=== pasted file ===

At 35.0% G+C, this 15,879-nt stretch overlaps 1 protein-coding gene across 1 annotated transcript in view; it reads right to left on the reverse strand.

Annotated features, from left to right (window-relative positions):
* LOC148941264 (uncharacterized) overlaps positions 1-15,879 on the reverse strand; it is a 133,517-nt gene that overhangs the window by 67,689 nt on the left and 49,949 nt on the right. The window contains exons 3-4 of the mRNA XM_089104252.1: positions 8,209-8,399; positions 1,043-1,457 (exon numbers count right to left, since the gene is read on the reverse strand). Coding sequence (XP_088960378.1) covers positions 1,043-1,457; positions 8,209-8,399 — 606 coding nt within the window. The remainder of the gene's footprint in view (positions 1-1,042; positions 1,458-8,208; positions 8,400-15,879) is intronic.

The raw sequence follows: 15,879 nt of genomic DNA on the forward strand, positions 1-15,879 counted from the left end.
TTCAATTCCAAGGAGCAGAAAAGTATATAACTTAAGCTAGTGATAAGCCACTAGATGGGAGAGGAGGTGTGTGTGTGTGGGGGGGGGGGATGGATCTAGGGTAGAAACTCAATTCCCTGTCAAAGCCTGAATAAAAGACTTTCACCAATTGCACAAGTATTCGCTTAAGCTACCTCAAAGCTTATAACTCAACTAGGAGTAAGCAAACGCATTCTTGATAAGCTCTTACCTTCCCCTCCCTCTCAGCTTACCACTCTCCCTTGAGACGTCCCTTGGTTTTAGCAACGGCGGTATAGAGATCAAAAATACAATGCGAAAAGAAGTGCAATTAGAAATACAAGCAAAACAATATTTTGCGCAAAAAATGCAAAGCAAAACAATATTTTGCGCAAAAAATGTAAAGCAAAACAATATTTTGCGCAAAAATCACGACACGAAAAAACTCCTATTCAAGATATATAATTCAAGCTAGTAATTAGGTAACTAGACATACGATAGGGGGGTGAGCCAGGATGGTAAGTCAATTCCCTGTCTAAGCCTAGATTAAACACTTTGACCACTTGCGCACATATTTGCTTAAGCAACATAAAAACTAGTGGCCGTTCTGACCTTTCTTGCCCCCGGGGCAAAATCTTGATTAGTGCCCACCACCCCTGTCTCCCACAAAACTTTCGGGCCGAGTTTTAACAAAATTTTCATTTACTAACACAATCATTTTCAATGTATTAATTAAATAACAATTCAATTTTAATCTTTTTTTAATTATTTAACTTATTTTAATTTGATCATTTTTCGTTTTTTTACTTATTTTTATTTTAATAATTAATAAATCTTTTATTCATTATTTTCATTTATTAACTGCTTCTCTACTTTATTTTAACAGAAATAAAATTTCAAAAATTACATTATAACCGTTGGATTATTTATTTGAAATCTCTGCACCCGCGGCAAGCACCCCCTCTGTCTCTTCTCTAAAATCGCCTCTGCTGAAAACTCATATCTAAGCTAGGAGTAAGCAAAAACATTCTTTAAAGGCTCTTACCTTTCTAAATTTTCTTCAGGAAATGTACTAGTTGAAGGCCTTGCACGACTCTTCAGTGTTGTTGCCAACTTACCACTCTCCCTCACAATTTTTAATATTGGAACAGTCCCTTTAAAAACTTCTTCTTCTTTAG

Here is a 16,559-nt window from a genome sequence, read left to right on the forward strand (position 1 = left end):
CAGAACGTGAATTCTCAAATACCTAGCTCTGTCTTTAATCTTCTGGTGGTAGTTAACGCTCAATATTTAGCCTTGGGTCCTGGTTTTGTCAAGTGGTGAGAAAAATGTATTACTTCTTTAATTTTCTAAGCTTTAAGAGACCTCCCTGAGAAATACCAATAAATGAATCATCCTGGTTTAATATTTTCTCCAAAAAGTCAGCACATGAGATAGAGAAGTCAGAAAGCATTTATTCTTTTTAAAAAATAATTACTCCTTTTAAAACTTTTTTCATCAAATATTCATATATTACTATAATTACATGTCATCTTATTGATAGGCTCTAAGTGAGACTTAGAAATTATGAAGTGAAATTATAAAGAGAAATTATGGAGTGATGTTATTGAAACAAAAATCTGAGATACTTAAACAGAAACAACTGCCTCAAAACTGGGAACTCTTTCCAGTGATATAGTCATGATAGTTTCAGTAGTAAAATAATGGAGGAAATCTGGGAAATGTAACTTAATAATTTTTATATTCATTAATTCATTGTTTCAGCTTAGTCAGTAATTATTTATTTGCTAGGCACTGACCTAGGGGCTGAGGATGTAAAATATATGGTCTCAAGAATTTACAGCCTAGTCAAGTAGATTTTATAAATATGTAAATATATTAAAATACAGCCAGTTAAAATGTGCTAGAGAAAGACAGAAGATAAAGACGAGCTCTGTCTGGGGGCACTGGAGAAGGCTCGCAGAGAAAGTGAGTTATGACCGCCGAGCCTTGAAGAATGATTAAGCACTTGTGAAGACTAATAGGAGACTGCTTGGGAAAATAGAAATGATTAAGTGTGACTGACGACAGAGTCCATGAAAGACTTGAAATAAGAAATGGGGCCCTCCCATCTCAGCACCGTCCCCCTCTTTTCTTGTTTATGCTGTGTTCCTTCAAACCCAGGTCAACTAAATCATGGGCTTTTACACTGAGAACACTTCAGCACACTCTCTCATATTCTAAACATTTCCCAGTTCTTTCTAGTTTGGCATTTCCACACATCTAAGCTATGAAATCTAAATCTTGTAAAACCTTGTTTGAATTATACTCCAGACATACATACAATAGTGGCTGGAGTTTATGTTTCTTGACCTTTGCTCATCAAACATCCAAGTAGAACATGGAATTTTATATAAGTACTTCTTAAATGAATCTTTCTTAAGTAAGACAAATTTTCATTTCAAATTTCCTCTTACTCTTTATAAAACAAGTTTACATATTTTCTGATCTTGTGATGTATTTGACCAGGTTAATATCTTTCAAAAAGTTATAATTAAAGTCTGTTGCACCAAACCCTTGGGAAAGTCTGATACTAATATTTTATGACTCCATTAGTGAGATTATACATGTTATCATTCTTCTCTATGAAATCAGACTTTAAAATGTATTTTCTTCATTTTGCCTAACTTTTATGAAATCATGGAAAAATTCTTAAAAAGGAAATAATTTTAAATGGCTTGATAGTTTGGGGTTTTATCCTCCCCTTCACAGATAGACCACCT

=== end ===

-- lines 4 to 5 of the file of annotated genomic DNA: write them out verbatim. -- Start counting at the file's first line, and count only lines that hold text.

The raw sequence follows: 15,879 nt of genomic DNA on the forward strand, positions 1-15,879 counted from the left end.
TTCAATTCCAAGGAGCAGAAAAGTATATAACTTAAGCTAGTGATAAGCCACTAGATGGGAGAGGAGGTGTGTGTGTGTGGGGGGGGGGGATGGATCTAGGGTAGAAACTCAATTCCCTGTCAAAGCCTGAATAAAAGACTTTCACCAATTGCACAAGTATTCGCTTAAGCTACCTCAAAGCTTATAACTCAACTAGGAGTAAGCAAACGCATTCTTGATAAGCTCTTACCTTCCCCTCCCTCTCAGCTTACCACTCTCCCTTGAGACGTCCCTTGGTTTTAGCAACGGCGGTATAGAGATCAAAAATACAATGCGAAAAGAAGTGCAATTAGAAATACAAGCAAAACAATATTTTGCGCAAAAAATGCAAAGCAAAACAATATTTTGCGCAAAAAATGTAAAGCAAAACAATATTTTGCGCAAAAATCACGACACGAAAAAACTCCTATTCAAGATATATAATTCAAGCTAGTAATTAGGTAACTAGACATACGATAGGGGGGTGAGCCAGGATGGTAAGTCAATTCCCTGTCTAAGCCTAGATTAAACACTTTGACCACTTGCGCACATATTTGCTTAAGCAACATAAAAACTAGTGGCCGTTCTGACCTTTCTTGCCCCCGGGGCAAAATCTTGATTAGTGCCCACCACCCCTGTCTCCCACAAAACTTTCGGGCCGAGTTTTAACAAAATTTTCATTTACTAACACAATCATTTTCAATGTATTAATTAAATAACAATTCAATTTTAATCTTTTTTTAATTATTTAACTTATTTTAATTTGATCATTTTTCGTTTTTTTACTTATTTTTATTTTAATAATTAATAAATCTTTTATTCATTATTTTCATTTATTAACTGCTTCTCTACTTTATTTTAACAGAAATAAAATTTCAAAAATTACATTATAACCGTTGGATTATTTATTTGAAATCTCTGCACCCGCGGCAAGCACCCCCTCTGTCTCTTCTCTAAAATCGCCTCTGCTGAAAACTCATATCTAAGCTAGGAGTAAGCAAAAACATTCTTTAAAGGCTCTTACCTTTCTAAATTTTCTTCAGGAAATGTACTAGTTGAAGGCCTTGCACGACTCTTCAGTGTTGTTGCCAACTTACCACTCTCCCTCACAATTTTTAATATTGGAACAGTCCCTTTAAAAACTTCTTCTTCTTTAG